University of Central Florida, Ph.D.
EREF Scholar 2012
Pump and Treat Aerobic Flushing Bioreactor Landfill
Where Are They Now? Stephanie currently serves as the Research and Scholarship Program Manager for the Environmental Research & Education Foundation.
Project Description (while EREF Scholar):
Conventional landfilling will leave the majority of waste constituents for later release; whereas bioreactor landfilling will leave significantly less, recalcitrant organics and ammonia-nitrogen will still remain problematic. The goal of this research is to provide sustainable landfilling by removing releasable carbon and ammonia-nitrogen at the end of a bioreactor landfill life through a Pump and Treat Aerobic Flushing Bioreactor Landfill (PTAFBL). This completion phase will reduce the potential for pollutant leaching, dramatically shortening the post-closure care (PCC) period while reducing potential long-term environmental impacts.
The primary goal of this project is to determine the technological and economic feasibility of removing recalcitrant organics and ammonia-nitrogen from mature bioreactor landfills and understanding the waste stabilization process. The objective of this study is to provide answers to questions relating to sustainable solid waste management, including (1) what is the fate of specific organic and inorganic waste fractions over time, (2) to what extent do pollutants leach from waste at various points in a landfill life, and (3) what is the appropriate end-point for completion of waste treatment and PCC to minimize environmental impacts and cost.
This technology has application to both operating and closed landfills. Ideally the end result of operating a landfill in this fashion will be a stable, reusable land area, therefore, it is anticipated that this study will demonstrate that a PTAFBL is an environmentally sustainable approach to manage municipal solid waste.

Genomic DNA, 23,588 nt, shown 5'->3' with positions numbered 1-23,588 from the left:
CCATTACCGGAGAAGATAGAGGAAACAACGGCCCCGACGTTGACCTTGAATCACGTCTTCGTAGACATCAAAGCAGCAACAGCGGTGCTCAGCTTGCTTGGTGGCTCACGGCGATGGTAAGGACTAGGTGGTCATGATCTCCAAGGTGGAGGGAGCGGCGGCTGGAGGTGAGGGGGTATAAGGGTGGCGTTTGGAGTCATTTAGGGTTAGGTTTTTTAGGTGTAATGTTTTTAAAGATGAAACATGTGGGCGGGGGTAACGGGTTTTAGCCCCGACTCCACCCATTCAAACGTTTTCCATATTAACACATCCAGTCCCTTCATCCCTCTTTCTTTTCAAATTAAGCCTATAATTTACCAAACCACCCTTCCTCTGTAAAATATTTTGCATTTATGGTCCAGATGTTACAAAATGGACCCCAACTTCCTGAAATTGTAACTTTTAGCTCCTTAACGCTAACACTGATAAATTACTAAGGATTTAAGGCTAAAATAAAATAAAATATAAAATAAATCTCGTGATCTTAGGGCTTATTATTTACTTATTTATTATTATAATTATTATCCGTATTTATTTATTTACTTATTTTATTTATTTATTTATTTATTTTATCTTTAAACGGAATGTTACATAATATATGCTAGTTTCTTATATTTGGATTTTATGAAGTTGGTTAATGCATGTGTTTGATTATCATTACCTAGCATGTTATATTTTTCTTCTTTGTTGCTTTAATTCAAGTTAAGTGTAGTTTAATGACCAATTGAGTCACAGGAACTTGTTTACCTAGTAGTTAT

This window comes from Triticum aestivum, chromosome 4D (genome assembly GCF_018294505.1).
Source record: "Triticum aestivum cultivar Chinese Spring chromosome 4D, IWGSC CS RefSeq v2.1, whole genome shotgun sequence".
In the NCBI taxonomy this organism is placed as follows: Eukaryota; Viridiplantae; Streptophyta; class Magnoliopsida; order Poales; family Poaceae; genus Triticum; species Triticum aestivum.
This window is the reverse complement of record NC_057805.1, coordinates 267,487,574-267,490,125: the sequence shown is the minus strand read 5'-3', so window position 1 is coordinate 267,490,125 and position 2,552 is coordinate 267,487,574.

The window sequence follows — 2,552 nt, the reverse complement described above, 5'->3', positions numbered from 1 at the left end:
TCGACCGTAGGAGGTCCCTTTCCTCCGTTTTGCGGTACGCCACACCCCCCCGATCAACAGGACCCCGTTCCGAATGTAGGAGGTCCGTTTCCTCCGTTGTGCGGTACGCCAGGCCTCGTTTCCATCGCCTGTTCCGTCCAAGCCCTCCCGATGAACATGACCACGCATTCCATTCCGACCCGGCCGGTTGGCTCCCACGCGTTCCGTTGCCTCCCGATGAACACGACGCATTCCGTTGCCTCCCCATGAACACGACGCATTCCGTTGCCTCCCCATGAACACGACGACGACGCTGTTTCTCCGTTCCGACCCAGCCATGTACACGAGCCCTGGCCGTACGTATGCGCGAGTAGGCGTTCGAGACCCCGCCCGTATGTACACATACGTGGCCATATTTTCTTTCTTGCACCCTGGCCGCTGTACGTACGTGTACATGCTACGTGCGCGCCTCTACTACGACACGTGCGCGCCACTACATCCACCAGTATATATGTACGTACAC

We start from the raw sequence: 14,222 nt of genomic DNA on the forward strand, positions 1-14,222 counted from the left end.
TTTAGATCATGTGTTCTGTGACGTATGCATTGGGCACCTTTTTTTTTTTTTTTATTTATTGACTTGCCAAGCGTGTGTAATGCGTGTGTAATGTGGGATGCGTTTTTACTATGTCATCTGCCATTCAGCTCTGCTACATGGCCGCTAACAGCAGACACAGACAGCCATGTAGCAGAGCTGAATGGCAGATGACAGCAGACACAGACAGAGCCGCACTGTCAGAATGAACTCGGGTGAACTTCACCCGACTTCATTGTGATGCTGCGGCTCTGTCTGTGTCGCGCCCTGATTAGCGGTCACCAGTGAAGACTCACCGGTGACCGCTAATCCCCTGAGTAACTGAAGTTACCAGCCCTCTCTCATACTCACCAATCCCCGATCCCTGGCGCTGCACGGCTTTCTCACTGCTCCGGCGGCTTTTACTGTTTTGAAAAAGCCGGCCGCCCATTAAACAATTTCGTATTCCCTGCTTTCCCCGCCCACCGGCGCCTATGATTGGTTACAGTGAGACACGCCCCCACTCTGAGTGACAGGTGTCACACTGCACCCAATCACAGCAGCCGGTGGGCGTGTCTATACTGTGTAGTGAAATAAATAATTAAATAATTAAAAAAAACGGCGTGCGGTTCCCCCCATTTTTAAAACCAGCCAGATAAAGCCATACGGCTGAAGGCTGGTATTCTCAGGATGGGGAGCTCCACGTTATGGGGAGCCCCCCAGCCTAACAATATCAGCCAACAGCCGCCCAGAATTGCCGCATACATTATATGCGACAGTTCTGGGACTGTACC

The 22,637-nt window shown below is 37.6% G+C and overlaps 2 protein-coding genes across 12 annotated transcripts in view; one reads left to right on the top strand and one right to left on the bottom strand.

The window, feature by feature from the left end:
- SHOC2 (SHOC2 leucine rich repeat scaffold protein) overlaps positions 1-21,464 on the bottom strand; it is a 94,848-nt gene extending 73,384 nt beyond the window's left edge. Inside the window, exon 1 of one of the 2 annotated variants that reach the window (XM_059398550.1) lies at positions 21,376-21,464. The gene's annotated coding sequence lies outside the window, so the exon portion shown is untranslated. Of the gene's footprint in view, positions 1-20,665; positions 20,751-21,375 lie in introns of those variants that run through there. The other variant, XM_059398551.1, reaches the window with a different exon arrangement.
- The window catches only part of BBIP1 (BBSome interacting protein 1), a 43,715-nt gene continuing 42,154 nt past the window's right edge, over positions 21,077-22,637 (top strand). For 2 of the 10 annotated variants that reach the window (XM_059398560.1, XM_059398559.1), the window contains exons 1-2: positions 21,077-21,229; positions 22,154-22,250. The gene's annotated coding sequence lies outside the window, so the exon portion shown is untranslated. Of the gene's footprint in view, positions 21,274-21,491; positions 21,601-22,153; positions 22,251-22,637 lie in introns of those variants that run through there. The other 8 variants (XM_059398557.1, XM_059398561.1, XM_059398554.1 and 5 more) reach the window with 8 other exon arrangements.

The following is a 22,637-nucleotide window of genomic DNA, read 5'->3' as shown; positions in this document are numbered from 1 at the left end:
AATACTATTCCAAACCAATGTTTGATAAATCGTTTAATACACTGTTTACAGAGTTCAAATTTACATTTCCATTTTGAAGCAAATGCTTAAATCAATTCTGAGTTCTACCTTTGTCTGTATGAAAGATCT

In 2016, Stephanie received her PhD in Environmental Engineering at the University of Central Florida under Debra Reinhart (an EREF grantee and Board member). Her research interests include the fate of nanomaterials in municipal solid waste landfills, waste stabilization, post closure care, organics characterization, photolysis, and the co-treatment of leachate and domestic wastewater. Stephanie received her bachelor’s degree in chemistry from the University of Florida and master’s degree in environmental engineering from the University of Central Florida. Her master’s thesis focused on studying the fate of nanomaterials in municipal solid waste landfills.
She has also worked for the Florida Department of Environmental Protection and as a consultant with Brown and Caldwell prior to starting her PhD. While working in consulting she was involved in integrated solid waste management planning evaluations, residential recycling feasibility and waste characterization studies, landfill closure stabilization evaluations, stormwater pollution prevention plans, and preparing permit applications for solid waste management facilities. In her spare time she enjoys traveling, spending time with her family, running, and biking.
Stephanie had the opportunity during the Summer of 2013 to apply her Hinkley funded research in China through a National Science Foundation Fellowship. She worked at the Institute of Waste Treatment and Reclamation at Tongji University in Shanghai, China. During her visit she was also a guest lecturer at Tsinghua University in Beijing China.
Bolyard, Stephanie, "Application of Landfill Treatment Approaches for the Stabilization of Municipal Solid Waste" (2016). Electronic Theses and Dissertations. Paper 4878.
Bolyard, S. C. and D. R. Reinhart (2016). "Application of landfill treatment approaches for stabilization of municipal solid waste." Waste Management 55: 22-30.
Reinhart, D., et al. (2016). "Grand Challenges – Management of municipal solid waste." Waste Management 49: 1-2.
Zheng, W., Lü, F., Bolyard, S. C., Shao, L., Reinhart, D. R., & He, P. (2015). Evaluation of monitoring indicators for the post-closure care of a landfill for MSW characterized with low lignin content. Waste Management, 36, 222-229
Bolyard, S. C., & Reinhart, D. R. Evaluation of leachate dissolved organic nitrogen discharge effect on wastewater effluent quality. Waste Management. doi: http://doi.org/10.1016/j.wasman.2017.03.025